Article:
In the following years, Koshka grew to twenty pounds of CAT, his size enlarged by his being part Maine Coon and having the tail the size of a furry zuchini. He was an imposing presence, not unlike my grief, and his moods seemed to mirror mine. If I felt isolated and withdrawn, he disappeared; after I began meditating, he’d jump into my lap and curl up, his breathing a match for mine.
During one particularly bad time when Laurie’s absence was a palpable ache in my heart and I was angry at everyone and everything, he developed a urinary infection, and I remember the time his howling woke us up in the middle of the night, and I saw him standing with his back arched in the middle of our bedroom floor, staring at the cross on our meditation alter, sounding as if he were screaming to God, “Why hast thou forsaken me?”
As years passed and my bouts of intense grief grew less frequent, Koshka dropped to about 12 pounds and lost all but four teeth. But as if to remind me that grief is the gift that keeps on giving, the summer before he died, somewhere around my daughter’s birthday, he got in a standoff with another cat who’d wandered into the yard, and, when I tried to pick him up, sank one of his four teeth into my arm, sending me to the hospital (missed an artery by 2 cms.).
Twenty years after Laurie’s death, when Koshka fell in the bathroom on his way to the litter box and refused to leave and we called a vet to come to the house to help him die peacefully, I grieved for a week—not, I realize now, for an old cat, not even for my daughter, but for the loss of the grief that had defined me for twenty years.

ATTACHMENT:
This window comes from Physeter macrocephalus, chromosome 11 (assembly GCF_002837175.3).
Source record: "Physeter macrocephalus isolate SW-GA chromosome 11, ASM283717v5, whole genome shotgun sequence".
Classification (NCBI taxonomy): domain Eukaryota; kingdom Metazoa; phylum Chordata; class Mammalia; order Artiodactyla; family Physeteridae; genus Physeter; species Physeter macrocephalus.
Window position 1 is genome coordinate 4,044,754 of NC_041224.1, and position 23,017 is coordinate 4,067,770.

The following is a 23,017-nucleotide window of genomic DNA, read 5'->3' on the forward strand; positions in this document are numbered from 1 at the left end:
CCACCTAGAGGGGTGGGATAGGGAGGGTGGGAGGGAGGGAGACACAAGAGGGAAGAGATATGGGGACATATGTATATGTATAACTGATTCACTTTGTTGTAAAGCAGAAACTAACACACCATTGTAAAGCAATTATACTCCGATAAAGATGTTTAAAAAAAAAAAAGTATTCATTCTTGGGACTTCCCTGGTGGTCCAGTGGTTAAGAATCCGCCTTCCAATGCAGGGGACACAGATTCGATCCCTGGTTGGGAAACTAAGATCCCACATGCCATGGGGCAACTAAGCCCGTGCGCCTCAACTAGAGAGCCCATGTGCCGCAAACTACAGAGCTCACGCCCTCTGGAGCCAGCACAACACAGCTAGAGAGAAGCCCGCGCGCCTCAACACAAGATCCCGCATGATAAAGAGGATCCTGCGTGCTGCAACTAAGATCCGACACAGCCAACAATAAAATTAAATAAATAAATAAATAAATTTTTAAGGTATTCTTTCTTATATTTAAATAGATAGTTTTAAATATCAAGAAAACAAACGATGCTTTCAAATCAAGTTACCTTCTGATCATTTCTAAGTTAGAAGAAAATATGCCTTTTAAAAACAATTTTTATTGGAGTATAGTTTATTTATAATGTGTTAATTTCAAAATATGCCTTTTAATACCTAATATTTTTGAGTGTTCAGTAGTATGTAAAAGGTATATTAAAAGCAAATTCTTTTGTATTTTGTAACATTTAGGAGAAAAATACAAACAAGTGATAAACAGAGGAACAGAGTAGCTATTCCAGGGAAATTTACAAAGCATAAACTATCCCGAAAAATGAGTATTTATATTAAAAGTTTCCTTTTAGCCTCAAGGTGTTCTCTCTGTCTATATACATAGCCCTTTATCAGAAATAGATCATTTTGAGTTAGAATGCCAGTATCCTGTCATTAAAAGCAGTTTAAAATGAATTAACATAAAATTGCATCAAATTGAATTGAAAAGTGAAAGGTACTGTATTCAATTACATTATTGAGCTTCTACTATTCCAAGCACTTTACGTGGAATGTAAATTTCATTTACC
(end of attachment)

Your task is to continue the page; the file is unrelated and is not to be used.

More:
Zeke lifts his head, which is his way of telling me he wants to be scratched under his chin. In size and temperament, Zeke is as similar to Koshka as a chickadee is to a turkey vulture. Unlike Koshka, who used to breathe with me in my lap while I was meditating, Zeke is usually scratching frantically in his litter box at that time of the day. Which, I’ve decided pretty much reflects what’s going on in my mind lately. I too, have been a little frantic, scratching in the litter box of my mind, worried about my various aches and pains (Leonard Cohen: “I ache in all the places where I used to play.”), my grandchildren’s future, the end of democracy in this country, etc. ad nauseam. Which is probably why I’m apprehensive about the coming of Easter (my favorite Easter gospel is Mark, where the women “fled from the tomb, for terror and amazement had seized them; and they said nothing to anyone, for they were afraid.” That’s sure as hell what I would have done.)
But Zeke has calmed down these days. At least, that’s what I think until his mysterious eyes, which have been mere slits, widen, and he bites my hand and scampers away. The next thing I know, he’s batting a toy mouse at my feet, as if to say, “Come on, Wile, get off your ass. Stop looking out the window at the world and get outside and enjoy it. Get ready for those grandchildren!”
Okay, okay. Time to rise. Sometimes you get resurrected whether you want to or not.